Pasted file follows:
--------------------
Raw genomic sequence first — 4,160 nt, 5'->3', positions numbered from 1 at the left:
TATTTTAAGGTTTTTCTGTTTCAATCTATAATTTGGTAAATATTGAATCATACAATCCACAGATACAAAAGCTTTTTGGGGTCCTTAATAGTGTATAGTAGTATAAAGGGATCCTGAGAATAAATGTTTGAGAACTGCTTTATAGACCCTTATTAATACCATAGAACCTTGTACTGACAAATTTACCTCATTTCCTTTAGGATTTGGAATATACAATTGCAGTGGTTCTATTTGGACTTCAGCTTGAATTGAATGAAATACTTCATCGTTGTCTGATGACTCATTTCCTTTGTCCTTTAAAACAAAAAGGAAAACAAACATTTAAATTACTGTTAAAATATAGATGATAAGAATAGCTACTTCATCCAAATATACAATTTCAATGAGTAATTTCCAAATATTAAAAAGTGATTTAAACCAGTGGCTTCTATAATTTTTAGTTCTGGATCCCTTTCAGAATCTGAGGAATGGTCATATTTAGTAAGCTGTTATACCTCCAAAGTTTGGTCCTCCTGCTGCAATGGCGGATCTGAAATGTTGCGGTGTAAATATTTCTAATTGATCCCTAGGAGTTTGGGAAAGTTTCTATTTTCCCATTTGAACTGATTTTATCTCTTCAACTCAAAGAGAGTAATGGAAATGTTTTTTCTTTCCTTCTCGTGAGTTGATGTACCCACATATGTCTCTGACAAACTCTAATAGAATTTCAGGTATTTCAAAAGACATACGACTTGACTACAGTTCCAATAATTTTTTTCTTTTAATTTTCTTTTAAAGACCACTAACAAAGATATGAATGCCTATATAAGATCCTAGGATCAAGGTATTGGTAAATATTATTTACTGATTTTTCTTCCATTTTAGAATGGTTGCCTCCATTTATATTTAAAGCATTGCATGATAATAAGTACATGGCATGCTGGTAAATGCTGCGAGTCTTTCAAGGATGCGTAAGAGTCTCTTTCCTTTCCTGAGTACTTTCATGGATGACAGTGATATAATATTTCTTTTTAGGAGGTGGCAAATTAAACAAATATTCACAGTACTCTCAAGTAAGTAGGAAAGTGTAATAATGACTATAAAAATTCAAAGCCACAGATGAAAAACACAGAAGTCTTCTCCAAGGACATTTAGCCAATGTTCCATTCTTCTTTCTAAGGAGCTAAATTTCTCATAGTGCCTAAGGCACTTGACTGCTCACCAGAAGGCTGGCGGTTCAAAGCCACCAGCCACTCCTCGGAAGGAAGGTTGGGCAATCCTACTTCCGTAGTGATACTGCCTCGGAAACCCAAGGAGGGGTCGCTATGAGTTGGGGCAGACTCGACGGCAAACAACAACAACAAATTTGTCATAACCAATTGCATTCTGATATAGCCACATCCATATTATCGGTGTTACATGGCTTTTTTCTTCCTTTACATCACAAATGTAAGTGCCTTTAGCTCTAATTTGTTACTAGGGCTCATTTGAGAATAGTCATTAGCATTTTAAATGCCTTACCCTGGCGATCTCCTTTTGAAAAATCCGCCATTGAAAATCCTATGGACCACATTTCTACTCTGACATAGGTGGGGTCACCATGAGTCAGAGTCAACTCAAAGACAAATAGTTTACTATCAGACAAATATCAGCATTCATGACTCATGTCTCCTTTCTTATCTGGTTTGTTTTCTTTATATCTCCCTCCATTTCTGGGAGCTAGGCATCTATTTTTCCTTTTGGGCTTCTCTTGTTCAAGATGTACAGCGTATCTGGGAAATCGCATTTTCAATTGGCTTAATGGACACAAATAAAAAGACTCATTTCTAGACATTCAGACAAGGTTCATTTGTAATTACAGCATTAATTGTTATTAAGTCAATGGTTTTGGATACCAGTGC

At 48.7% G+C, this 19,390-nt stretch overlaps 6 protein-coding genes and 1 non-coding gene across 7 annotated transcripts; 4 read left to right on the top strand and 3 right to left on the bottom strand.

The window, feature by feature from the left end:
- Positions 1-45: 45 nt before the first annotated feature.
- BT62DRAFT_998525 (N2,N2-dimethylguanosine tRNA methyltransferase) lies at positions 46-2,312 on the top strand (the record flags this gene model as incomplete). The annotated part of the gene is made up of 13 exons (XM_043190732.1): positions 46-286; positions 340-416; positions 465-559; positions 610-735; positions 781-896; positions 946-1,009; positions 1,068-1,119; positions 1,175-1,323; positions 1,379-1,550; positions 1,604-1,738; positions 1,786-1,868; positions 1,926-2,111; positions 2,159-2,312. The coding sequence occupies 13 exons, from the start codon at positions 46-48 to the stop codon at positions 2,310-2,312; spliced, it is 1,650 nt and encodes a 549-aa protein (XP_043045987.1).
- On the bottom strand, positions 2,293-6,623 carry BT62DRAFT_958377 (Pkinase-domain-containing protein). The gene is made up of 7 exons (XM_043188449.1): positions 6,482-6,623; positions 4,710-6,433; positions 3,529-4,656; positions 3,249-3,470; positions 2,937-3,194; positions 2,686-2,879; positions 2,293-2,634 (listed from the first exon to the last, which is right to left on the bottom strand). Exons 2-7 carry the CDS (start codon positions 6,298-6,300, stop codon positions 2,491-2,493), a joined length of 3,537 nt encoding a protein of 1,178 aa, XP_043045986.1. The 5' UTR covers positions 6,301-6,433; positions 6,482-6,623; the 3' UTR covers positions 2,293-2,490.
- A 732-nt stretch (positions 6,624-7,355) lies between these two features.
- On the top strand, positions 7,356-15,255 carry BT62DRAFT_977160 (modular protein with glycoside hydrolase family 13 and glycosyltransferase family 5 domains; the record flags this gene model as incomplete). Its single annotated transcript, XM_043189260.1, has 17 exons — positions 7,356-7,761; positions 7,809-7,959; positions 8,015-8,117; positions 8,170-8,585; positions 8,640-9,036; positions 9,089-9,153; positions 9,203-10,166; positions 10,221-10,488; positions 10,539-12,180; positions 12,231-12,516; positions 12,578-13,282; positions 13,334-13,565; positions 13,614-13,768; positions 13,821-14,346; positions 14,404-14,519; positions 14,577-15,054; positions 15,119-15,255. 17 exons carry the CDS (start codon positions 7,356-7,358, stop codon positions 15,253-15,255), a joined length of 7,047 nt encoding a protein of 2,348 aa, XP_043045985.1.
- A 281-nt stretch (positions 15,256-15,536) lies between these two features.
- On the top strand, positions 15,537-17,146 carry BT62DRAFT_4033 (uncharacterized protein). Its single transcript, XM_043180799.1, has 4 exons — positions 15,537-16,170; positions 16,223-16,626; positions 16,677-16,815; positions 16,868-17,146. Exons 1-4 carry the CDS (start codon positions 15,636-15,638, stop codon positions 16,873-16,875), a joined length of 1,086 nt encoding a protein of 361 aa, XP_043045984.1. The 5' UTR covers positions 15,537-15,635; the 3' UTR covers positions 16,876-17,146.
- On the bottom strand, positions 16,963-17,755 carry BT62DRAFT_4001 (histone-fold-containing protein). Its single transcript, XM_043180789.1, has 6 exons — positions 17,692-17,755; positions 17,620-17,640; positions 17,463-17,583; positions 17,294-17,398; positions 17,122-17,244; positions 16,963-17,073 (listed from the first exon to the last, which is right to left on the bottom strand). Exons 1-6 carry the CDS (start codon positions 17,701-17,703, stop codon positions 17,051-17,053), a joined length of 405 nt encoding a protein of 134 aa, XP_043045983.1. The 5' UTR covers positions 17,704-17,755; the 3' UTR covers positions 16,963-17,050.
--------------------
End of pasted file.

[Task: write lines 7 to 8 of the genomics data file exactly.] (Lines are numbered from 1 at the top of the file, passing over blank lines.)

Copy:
- On the bottom strand, positions 2,293-6,623 carry BT62DRAFT_958377 (Pkinase-domain-containing protein). The gene is made up of 7 exons (XM_043188449.1): positions 6,482-6,623; positions 4,710-6,433; positions 3,529-4,656; positions 3,249-3,470; positions 2,937-3,194; positions 2,686-2,879; positions 2,293-2,634 (listed from the first exon to the last, which is right to left on the bottom strand). Exons 2-7 carry the CDS (start codon positions 6,298-6,300, stop codon positions 2,491-2,493), a joined length of 3,537 nt encoding a protein of 1,178 aa, XP_043045986.1. The 5' UTR covers positions 6,301-6,433; positions 6,482-6,623; the 3' UTR covers positions 2,293-2,490.
- A 732-nt stretch (positions 6,624-7,355) lies between these two features.